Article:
Pandemics and many diseases have, over the centuries, changed and shaped international cultures, communities and, of course, our travel habits.
The wide boulevards and parks of many famous international tourist cities were originally created as “lungs” for the urban environments and its people, creating thoroughfares of fresh air to fight disease. The famous grid systems upon which many North American cities are built, were created as a consequence of cholera that had arrived with European immigrants. And the easy to wipe down fixtures and fittings of many rooms and buildings throughout the world were introduced partly in response to the spread of tuberculosis in the early 20th century.
Given that cholera, tuberculosis, Spanish flu and various others contagious diseases and ailments have influenced how we live and interact long after they have disappeared, so it will be with Covid-19, and in a far more automated way then we have seen before.
The travel and hospitality industry are now preparing itself for what experts call “the new normal” to emerge when the lockdown strategies of international governments start to ease.
It is clear to say that technology is vital to the recovery and revival of the travel and hospitality sector. There is a need to create ‘contactless accessibility’…who knows, it may well even end up being a review rating.
The roll of an eye, the lift of a brow, a wave of a hand…gestures and interactions such as these may be how we carry out simple tasks in a new fear-ridden future. Mobile concierge apps and automated requirements could surge as hoteliers transfer jobs for tech to engage with guests without personal contact.
Already we have seen travel brands such as Royal Caribbean, announcing that more automation at its cruise terminal check-in desks, increased screening and enhanced medical facilities and capacity for customers will feature on board their ships.
Airlines, such as American, United and Delta, and transport providers like Eurostar will require customers to wear face masks while on board. Dubai-based airline Emirates has begun carrying out blood tests on passengers at the airport prior to take off.
Social distancing and being conscious of crowds will almost certainly be a feature of everyday life going forward. Minimizing unnecessary contact or closeness, particularly with strangers, will become a factor when booking a holiday or travelling on business. Medical screenings, electronic passports and robots are now the reality, but what is worse, a few risked germs or moments of silence, humiliation and abandonment at a check in desk?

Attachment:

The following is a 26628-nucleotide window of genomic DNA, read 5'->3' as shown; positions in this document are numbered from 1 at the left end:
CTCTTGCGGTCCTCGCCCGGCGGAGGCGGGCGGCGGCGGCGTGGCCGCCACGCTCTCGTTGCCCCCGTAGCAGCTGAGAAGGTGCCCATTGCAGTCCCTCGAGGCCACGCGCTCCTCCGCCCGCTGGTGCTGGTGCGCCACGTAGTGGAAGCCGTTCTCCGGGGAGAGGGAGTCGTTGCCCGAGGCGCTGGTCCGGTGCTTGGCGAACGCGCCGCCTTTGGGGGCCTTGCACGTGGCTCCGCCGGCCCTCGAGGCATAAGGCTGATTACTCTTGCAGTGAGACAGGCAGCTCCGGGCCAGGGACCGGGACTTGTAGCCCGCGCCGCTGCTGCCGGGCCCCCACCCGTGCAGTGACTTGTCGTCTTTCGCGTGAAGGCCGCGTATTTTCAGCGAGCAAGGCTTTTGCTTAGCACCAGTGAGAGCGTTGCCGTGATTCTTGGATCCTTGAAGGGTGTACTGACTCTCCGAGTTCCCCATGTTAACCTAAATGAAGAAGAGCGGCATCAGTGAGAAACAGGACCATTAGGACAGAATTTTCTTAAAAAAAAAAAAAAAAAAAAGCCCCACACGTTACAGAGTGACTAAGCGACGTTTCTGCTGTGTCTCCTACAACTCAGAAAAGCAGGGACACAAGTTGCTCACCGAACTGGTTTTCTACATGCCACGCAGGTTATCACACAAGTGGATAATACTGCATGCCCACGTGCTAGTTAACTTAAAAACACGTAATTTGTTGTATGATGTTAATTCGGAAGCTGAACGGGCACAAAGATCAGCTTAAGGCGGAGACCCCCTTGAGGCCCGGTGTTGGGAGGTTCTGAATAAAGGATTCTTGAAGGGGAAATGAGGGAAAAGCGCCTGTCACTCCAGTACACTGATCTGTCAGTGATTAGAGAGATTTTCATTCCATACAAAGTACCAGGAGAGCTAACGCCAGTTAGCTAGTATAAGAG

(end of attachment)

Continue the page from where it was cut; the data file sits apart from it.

Industry experts are now pointing to technology, ergonomics and architecture as a sort of holy trinity of solution providers for this coming new era in travel, tourism and hospitality.
From a technology viewpoint, hotels and resorts, which have been slow in adopting remote check-in, self-check-in from kiosks and using direct-to-room technology, will significantly speed up their adoption and installation paces as guests will increasingly seek ways to bypass public areas such as reception desks and hotel lobbies.
Current technology being developed, which will enable smart rooms where guests’ body temperatures are monitored to control in-room heating and air conditioning could be adopted to monitor their state of health.
In terms of ergonomics, resorts, airports and hotels will have to think about their restaurants, lounges and bars in a new way. Spatial awareness in the distance between dining tables, and indeed the sizes of the tables themselves, will be enlarged and the original role of these communal areas, to create social interaction on a large scale, will be changed.
Increased personal space will be the new standard for every restaurant and lounge.
Following the medical world, hotel interior designers are now reported to be exploring antimicrobial materials and surfaces to incorporate in hotel fixtures and fittings.
Chemically treated fabrics and floor and wall finishes, more commonly used in hospitals, are also being examined by the leading hospitality providers, as they seek to give guests a higher level of confidence in the cleanliness of resorts and hotels.
No doubt the aviation and rail sectors will follow suit.
The third element of the post Covid19 approach from the industry will be architecture.
Larger public areas, rooms, gyms and wider corridors, will be created where possible and stairwells, so often the neglected part of any hotel, of any star rating, will be made more pleasant in order to encourage people on low lying floors to use them rather than the lifts.
Landscaping of gardens and recreational areas will be designed and built with spatial distancing the key focus.
The post-lockdown world of travel, tourism and hospitality will present the industry with many challenges, some of them difficult to have imagined just a few months ago, but one thing is certain; the holy trinity of technology, ergonomics and architecture present by far the best road map to how travel and holidays will once again be enjoyed.